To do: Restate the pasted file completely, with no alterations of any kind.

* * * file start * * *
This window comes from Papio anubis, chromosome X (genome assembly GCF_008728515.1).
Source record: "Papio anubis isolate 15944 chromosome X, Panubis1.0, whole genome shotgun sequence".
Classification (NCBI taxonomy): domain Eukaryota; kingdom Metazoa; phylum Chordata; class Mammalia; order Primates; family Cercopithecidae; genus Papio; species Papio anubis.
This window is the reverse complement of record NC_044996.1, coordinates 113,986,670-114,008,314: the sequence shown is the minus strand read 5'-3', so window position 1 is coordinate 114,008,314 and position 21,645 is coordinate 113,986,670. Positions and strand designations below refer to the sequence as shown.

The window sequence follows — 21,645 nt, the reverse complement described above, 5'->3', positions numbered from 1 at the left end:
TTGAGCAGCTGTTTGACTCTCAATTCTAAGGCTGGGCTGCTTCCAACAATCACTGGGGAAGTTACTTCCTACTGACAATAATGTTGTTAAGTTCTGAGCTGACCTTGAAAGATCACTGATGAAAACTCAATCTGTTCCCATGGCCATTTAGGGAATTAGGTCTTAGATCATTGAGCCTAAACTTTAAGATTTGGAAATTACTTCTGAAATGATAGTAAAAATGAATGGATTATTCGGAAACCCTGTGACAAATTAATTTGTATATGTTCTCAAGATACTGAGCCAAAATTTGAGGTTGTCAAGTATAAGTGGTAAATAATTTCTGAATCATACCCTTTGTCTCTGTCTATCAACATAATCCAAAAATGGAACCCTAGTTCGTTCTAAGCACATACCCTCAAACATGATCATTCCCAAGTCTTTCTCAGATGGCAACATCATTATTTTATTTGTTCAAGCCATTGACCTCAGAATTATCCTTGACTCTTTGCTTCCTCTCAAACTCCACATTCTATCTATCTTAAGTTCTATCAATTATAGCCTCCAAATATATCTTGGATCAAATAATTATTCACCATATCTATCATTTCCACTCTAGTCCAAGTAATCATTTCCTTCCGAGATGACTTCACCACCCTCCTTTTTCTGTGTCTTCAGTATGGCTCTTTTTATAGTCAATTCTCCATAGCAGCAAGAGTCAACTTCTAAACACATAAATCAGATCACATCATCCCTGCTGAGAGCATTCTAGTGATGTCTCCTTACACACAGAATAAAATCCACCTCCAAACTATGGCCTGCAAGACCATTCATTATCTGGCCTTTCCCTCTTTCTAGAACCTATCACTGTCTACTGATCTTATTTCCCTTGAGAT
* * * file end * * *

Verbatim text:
This window comes from Papio anubis, chromosome X (genome assembly GCF_008728515.1).
Source record: "Papio anubis isolate 15944 chromosome X, Panubis1.0, whole genome shotgun sequence".
Classification (NCBI taxonomy): domain Eukaryota; kingdom Metazoa; phylum Chordata; class Mammalia; order Primates; family Cercopithecidae; genus Papio; species Papio anubis.
This window is the reverse complement of record NC_044996.1, coordinates 113,986,670-114,008,314: the sequence shown is the minus strand read 5'-3', so window position 1 is coordinate 114,008,314 and position 21,645 is coordinate 113,986,670. Positions and strand designations below refer to the sequence as shown.

The window sequence follows — 21,645 nt, the reverse complement described above, 5'->3', positions numbered from 1 at the left end:
TTGAGCAGCTGTTTGACTCTCAATTCTAAGGCTGGGCTGCTTCCAACAATCACTGGGGAAGTTACTTCCTACTGACAATAATGTTGTTAAGTTCTGAGCTGACCTTGAAAGATCACTGATGAAAACTCAATCTGTTCCCATGGCCATTTAGGGAATTAGGTCTTAGATCATTGAGCCTAAACTTTAAGATTTGGAAATTACTTCTGAAATGATAGTAAAAATGAATGGATTATTCGGAAACCCTGTGACAAATTAATTTGTATATGTTCTCAAGATACTGAGCCAAAATTTGAGGTTGTCAAGTATAAGTGGTAAATAATTTCTGAATCATACCCTTTGTCTCTGTCTATCAACATAATCCAAAAATGGAACCCTAGTTCGTTCTAAGCACATACCCTCAAACATGATCATTCCCAAGTCTTTCTCAGATGGCAACATCATTATTTTATTTGTTCAAGCCATTGACCTCAGAATTATCCTTGACTCTTTGCTTCCTCTCAAACTCCACATTCTATCTATCTTAAGTTCTATCAATTATAGCCTCCAAATATATCTTGGATCAAATAATTATTCACCATATCTATCATTTCCACTCTAGTCCAAGTAATCATTTCCTTCCGAGATGACTTCACCACCCTCCTTTTTCTGTGTCTTCAGTATGGCTCTTTTTATAGTCAATTCTCCATAGCAGCAAGAGTCAACTTCTAAACACATAAATCAGATCACATCATCCCTGCTGAGAGCATTCTAGTGATGTCTCCTTACACACAGAATAAAATCCACCTCCAAACTATGGCCTGCAAGACCATTCATTATCTGGCCTTTCCCTCTTTCTAGAACCTATCACTGTCTACTGATCTTATTTCCCTTGAGAT